1804 Fund Initiates New Phase of Kanawha Project
October 7, 2013
Nancy Manring and Lorain McCosker are no strangers to winning grants, but that doesn't make their latest success, a nearly $20,000 1804 Fund grant, any less impressive.
The 1804 Fund, which awarded nearly $500,000 this year to 15 winning research proposals, will fund Manring, Associate Professor of Political Science, and McCosker, Outreach Coordinator, Advisor and Instructor for the Environmental Studies Program, to continue their successful Kanawah Environmental Education Project. Manring also will be creating a new class on climate change as part of her recent receipt of the prestigious University Professorship Award.
The Kanawha Project brings together a cohort of faculty from a variety of disciplines and introduces them to environmental sustainability topics through a series of workshops and monthly dialogues. The goal for Kanawha is to help professors "weave environmental sustainability themes through their syllabi." This year the Kanawha Project will focus specifically on climate change.
The structure of the program was based on a model embraced at a number of universities throughout the country, and, in particular, the Piedmont Project, implemented in 2001 at Emory University. The Kanawha Project provides an efficient model of professional development and curriculum enhancement," said Manring.
The name "Kanawha," (pronounced ka-nah) comes from the Native American name of the physiographic, or geographic, region surrounding Athens.
"We decided on the name Kanawha because so much of our research as to do with the physiological place," said Manring. "We're looking at what is within this region."
The project started after a successful 1804 Fund grant proposal in 2007 by team members Manring and Michele Morrone as an initiative in the Environmental Studies Program through a partnership between the Voinovich School of Leadership and Public Affairs and the College of Arts and Sciences. The project continued when the duo, joined by McCosker, applied for a 2-year grant with the Ohio EPA, allowing them to extend the program to the five Ohio University regional campuses. In 2010 a second 1804 grant enabled Kanawha to grow, and add 7 undergraduate research scholars, who made tangible contributions to the program.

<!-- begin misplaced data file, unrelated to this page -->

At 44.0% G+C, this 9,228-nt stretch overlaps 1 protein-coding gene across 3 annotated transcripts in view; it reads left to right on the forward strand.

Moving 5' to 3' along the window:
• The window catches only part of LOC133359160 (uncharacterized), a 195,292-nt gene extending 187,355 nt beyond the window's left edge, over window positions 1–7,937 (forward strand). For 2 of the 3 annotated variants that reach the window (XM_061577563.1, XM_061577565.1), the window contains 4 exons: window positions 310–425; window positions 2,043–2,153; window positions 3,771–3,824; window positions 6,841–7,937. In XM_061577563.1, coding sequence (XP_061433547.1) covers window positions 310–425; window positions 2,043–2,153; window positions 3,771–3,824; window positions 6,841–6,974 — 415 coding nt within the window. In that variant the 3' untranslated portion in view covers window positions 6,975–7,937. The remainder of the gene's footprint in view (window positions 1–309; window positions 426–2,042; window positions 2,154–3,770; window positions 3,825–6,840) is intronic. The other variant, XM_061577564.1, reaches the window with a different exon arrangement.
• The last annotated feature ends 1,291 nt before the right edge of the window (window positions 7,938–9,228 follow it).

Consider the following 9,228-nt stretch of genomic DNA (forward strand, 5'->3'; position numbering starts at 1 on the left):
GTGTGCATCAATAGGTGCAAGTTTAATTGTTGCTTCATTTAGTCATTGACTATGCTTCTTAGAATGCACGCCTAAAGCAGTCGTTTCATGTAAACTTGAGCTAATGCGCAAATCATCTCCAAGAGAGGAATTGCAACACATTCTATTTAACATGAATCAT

The student-faculty relationships that developed were very rewarding for all," said Manring. "The students were very knowledgeable about sustainability; they collaborated with faculty on their syllabus revisions."
Manring and McCosker contribute much of Kanawha's success to participants' genuine enjoyment of the program that ranged widely across disciplines.
"One thing we found was that faculty really enjoyed participating. Typically we provided dinner, and musicians would come in and play songs related to environmental topics such as coal mining. The faculty had a chance to get outside and go hiking, meander in streams, and visit places," said McCosker. "They really enjoyed learning and making relationships outside of their discipline."
After four successful years of the program, Manring and McCosker took a break to evaluate the project and focus on the goals for the project in the future. In 2012 they saw an opportunity to utilize the Kanawha model to contribute to the implementation of the Ohio University Climate Action Plan.
"Given that climate change is occurring much more rapidly than most of the models had predicted, there is a growing sense that we need to develop understanding," said Manring. "Future implementation of the OU Climate Action Plan became, in many ways, the platform for Kanawha."
The new proposal, titled "Advancing Carbon Neutrality: Using the Kanawha Model to Facilitate Climate Change Literacy" called for a 2-year grant, which will include two cohorts of 15 faculty members and 5 undergraduate scholars.
This year the Kanawha project will demonstrate its theme on climate change through collaboration with University College and the Common Experience Project (CEP) as a way to support the benchmarks of the sustainability plan.
"I'm thrilled to work with faculty in a new phase of the Kanawha project focusing on climate change," said McCosker. "Given the acceleration of climate change, it is our ethical duty to address climate change in the curriculum."
The Kanawha Project is currently recruiting faculty members and undergraduate scholars for this year's cohort. For more information please contact Nancy Manring (firstname.lastname@example.org) or Loraine McCosker (email@example.com).